Indie Games I Dare You To Classify

Be it albums or animals, humans can be anal when it comes to classifications. We think types are tremendous, species are spectacular, and we’re crazy about kingdoms. So when games come along that don’t fit neatly into our little boxes, those titles don’t get near the amount of recognition as their genre defining brethren. These are a few of the diverse titles that I really liked. Let’s make like a kleptomaniac at a pet store specializing in waterfowl and take a gander.

Out There: Omega Edition

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Take the planet hopping, spaceship swapping, and resource gathering bits of No Man’s Sky. Replace the fancy pants first person perspective with a board game like interface. Toss in the difficulty curve of FTL, and you have Out There. You take command of an astronaut whose ship has been yanked across the galaxy and has to try and find his way back home. I’ve sunk a lot of time into this simple game, and can confirm that it’s designed to be replayed multiple times. The game world is randomized with each new playthrough and even after more than thirty failed attempts, I’m still seeing new ships, enemies, and alien allies. The real difficulty comes from the seat-of-your-pants resource management. Often I find myself jumping from solar systems with a near empty gas or oxygen tank; vainly hoping to stumble upon a planet with the resources I need to survive one more turn. Its harrowing, stressful, and extremely rewarding. Out There shows that you can always make a great game when you prioritize gameplay and world building over high end production values. You can pick up Out There on Steam, Android, or iOS right now.

Punch Club

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A cursory glance at Punch Club would make you think it’s just some pc only release fighting game, but you’d be wrong. Punch Club is to fighting games what Sega’s Football Manager is to soccer games. You don’t ever directly participate in combat. Instead, you select from your fighter’s available skills at the start of each round. However, fighting is not the only activity in store for you in Punch Club. You will need to train daily, work to get money, ensure proper nutrition, and build relationships with other members of the community. Eventually, as you get more involved in the neighborhood, there will be an opportunity for you to don a mask and utilize your fighting skills to rid the streets of crime and corruption. There are an incredible amount of pop culture references sprinkled throughout this game, and anyone that grew up in the 80’s or 90’s will appreciate the different creative ways they are integrated into the experience. From Rocky to Karate Kid to Teenage Mutant Ninja Turtles; Punch Club is dripping with nostalgia. If you’re like me and daydream about spectating a Kumite, then Punch Club is the game for you.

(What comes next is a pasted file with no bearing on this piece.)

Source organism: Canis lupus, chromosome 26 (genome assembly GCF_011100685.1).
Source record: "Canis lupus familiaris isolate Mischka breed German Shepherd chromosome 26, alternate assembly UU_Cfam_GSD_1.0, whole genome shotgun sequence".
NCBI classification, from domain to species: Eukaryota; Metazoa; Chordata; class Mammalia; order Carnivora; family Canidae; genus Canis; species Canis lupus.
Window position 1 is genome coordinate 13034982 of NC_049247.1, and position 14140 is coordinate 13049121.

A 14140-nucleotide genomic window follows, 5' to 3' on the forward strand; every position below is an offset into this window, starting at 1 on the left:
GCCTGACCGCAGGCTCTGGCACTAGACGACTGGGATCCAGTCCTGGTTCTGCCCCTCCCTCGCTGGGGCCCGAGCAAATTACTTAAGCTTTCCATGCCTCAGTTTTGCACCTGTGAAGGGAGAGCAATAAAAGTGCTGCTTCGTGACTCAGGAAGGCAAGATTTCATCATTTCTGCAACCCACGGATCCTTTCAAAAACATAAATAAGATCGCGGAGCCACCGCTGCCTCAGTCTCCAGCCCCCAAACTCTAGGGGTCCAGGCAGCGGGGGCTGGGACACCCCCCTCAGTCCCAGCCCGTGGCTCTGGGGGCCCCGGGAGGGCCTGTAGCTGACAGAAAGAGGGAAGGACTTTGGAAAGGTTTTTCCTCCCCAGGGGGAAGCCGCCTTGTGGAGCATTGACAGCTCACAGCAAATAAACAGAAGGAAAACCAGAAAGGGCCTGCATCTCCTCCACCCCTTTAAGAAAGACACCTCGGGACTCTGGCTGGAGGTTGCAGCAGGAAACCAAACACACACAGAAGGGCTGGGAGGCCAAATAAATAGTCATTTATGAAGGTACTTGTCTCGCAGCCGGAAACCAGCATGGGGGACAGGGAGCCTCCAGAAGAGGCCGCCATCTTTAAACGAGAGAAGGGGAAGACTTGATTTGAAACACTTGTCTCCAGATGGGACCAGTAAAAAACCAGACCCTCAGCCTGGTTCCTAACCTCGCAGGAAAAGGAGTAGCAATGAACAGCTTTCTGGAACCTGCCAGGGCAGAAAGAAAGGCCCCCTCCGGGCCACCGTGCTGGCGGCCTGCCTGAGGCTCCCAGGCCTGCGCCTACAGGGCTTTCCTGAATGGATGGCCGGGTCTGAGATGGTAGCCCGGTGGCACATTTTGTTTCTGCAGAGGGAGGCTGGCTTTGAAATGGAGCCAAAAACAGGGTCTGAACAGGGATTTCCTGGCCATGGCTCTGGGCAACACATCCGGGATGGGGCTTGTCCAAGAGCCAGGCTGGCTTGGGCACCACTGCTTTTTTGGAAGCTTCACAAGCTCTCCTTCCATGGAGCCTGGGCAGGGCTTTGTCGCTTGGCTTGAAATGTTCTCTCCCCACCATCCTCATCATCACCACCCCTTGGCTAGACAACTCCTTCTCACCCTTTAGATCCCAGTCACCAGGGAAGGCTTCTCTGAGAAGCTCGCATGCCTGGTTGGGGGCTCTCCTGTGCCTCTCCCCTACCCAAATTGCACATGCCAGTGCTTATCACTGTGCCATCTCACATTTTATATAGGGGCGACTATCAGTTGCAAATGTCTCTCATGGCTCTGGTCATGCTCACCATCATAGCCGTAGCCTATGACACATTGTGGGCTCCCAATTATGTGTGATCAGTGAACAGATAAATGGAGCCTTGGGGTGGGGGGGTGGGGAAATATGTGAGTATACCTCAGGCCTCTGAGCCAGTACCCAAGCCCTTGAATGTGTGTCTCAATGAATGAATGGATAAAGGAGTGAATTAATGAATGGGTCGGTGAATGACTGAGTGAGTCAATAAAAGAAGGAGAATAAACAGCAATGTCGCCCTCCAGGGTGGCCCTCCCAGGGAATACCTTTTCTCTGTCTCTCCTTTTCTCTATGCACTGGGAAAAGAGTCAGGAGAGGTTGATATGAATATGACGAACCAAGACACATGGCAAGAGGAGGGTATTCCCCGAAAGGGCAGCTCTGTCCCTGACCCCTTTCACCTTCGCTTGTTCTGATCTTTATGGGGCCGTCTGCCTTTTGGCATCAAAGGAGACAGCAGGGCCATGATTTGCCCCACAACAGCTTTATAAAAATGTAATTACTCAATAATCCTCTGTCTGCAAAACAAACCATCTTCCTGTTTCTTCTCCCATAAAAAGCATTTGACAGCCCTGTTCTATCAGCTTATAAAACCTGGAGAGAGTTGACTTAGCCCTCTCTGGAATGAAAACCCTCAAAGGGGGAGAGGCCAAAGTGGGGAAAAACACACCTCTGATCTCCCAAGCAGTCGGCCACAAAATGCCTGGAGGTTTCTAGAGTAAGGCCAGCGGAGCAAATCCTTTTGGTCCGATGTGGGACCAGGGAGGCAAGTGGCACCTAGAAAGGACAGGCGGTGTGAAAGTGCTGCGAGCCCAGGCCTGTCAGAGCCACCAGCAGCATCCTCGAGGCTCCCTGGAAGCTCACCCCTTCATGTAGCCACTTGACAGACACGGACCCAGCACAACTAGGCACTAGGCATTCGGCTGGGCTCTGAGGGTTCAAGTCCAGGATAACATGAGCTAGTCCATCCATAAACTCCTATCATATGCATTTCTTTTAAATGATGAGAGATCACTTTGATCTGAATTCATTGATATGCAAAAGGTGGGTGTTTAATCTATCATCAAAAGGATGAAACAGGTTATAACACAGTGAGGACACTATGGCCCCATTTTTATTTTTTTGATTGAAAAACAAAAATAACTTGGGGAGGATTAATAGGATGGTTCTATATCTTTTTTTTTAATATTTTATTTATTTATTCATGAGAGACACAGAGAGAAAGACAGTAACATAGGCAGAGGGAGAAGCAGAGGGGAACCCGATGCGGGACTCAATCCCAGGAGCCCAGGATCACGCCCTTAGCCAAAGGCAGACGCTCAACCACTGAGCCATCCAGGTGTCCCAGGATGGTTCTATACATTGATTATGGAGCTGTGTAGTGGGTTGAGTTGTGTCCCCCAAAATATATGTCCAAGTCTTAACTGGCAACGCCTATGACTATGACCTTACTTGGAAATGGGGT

Death Road To Canada

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It’s a buddy comedy road trip through the apocalypse. Death Road To Canada is swimming in popular indie gaming buzzwords like “rogue-like” and “pixel graphics.” Don’t be dissuaded by these modern trappings though, because DRTC has more in common with Oregon Trail then Fez. Instead of grappling with dysentery you’re knee deep in the dead. In a move that’s soooo 2014, a super virus has killed off most of humanity and now zombies walk the earth. Rumor has it there’s safe haven in Canada, and it’s up to you to manage a group of delicious survivors through the undead buffet that is post apocalyptic America. Party members will change constantly as new challenges claim lives and new friends are are found amidst the remains of civilization. DRTC can be played solo or coop, with both local and online multiplayer options. It’s got great kitschy music that adds to the overall grindhouse feel. If I have to say anything negative about it, then I wish the controls felt a little tighter, but that’s probably just me nitpicking.

Kingdom

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This 2-D gem could easily be called Aristocracy Simulator. You play as the King or Queen of a new nation starting off with nothing more than a horse, crown, and purse full of coin. The wild countryside must be shaped to your will if you want to have any hope of surviving. Kingdom’s controls are very simple, consisting of left and right directional movement, sprinting, and dropping money for the commoners. As a proper reagent, you will never have to sully your royal hands with the disgrace of menial labor. Instead, you gallop around dropping money on peasants to purchase their servitude. Spend wisely on equipment and fortifications to secure your realm from the nightly invasions of monstrous thieving hordes. If the attackers manage to snatch the crown off your head then it’s game over. Kingdom has a steep learning curve and will probably kick you in the teeth the first few times you play, but stick it out and you may eventually lead your nation to prosperity. Regardless, I know you’ll have a lot of fun along the way.

Related articles:

Creative Twists on Classic Genres

Great Games to Play on Your Aging PC

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